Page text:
Purchase this article with an account.
eunjoo Yoo, Chungkwon Yoo, Ji-Hye Park, Yong Yeon Kim; Nasal Peripapillary Retinal Nerve Fiber Layer and Structure-Function Relationship in Glaucoma. Invest. Ophthalmol. Vis. Sci. 2016;57(12):375.
Download citation file:
© ARVO (1962-2015); The Authors (2016-present)
Compared with inferior, superior or temporal neuroretinal rim, the nasal rim of optic disc tends to be spared until the late stage of glaucoma progression. Such characteristics may lead one to expect differences in patterns of loss between the average retinal nerve fiber layer thickness (RNFLT) and the nasal RNFLT at different stages of glaucoma. Therefore, we performed a retrospective, cross-sectional study to evaluate the structure-function relationships using the average RNFLT and the nasal RNFLT measured with spectral-domain optical coherence tomography in primary open-angle glaucoma patients.
A total of 44 normal eyes and 283 glaucomatous eyes were enrolled. The average RNFLT was defined as the mean of 360° RNFLT and the nasal RNFLT as the average of RNFLT from 1 o’clock to 5 o’clock directions. The structure-function relationships between the average or nasal RNFLT and the corresponding visual field (VF) mean deviation (MD) were assessed by regression analyses. An R package named ‘segmented’ was used to investigate whether there was a statistically significant breakpoint.
The relationship between MD and average RNFLT was significant by a simple linear regression model (P<0.001, R=0.623), and was better explained by a second-order polynomial regression model than a linear model (P<0.001, adjusted-R2=0.646). The MD value of -16.29 dB (SD±1.90) was a significant breakpoint; there was no significant association between MD and the corresponding average RNFLT with MD worse than the breakpoint (P =0.147). A linear model (P<0.001, R2=0.381) fit better than a second-order polynomial model (P<0.001, adjusted-R2=0.209) with no significant breakpoint (P=0.071) for the nasal RNFLT. When the values below the breakpoint were stratified into quartiles, the nasal RNFLT showed significant differences among the four quartile groups (P=0.023).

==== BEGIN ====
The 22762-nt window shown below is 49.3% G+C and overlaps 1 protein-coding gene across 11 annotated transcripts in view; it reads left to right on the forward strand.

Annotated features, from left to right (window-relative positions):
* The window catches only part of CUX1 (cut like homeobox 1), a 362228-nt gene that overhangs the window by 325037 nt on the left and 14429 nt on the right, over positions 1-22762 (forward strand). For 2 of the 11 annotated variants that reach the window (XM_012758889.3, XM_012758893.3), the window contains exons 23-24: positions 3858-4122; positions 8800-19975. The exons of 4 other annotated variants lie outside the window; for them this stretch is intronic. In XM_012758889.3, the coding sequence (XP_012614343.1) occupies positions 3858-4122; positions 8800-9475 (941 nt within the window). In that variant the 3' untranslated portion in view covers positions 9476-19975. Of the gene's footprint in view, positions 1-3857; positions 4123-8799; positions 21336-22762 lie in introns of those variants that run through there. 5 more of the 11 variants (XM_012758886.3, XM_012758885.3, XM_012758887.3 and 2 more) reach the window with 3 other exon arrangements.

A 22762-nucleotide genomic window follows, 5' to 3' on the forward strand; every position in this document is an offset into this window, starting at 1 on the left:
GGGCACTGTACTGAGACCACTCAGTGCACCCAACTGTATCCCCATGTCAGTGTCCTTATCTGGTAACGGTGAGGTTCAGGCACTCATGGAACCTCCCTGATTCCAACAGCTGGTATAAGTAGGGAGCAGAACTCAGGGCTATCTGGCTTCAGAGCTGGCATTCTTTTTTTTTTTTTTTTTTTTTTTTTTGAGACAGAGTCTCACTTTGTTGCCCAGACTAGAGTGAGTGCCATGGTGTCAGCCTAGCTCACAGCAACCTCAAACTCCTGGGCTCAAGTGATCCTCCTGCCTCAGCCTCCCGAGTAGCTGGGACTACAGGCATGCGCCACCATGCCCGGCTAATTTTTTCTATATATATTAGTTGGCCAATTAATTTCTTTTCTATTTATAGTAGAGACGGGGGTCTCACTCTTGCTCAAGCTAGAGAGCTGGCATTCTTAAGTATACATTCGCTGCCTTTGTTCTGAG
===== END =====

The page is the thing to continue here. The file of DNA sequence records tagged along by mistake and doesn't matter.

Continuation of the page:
The nasal RNFLT did not have a breakpoint but showed a decrease even at advanced stage of glaucoma, whereas the average RNFLT had a breakpoint over which no further decrease in RNFLT could be observed with further VF loss. These findings suggest the potential of the nasal peripapillary RNFLT as a marker to be used for monitoring progression in advanced glaucoma.
This is an abstract that was submitted for the 2016 ARVO Annual Meeting, held in Seattle, Wash., May 1-5, 2016.
Clock-face directions of the right and left optic nerves.
Scatterplots showing the relationships between the MD and (A) the average RNFLT and (B) the nasal RNFLT.
This PDF is available to Subscribers Only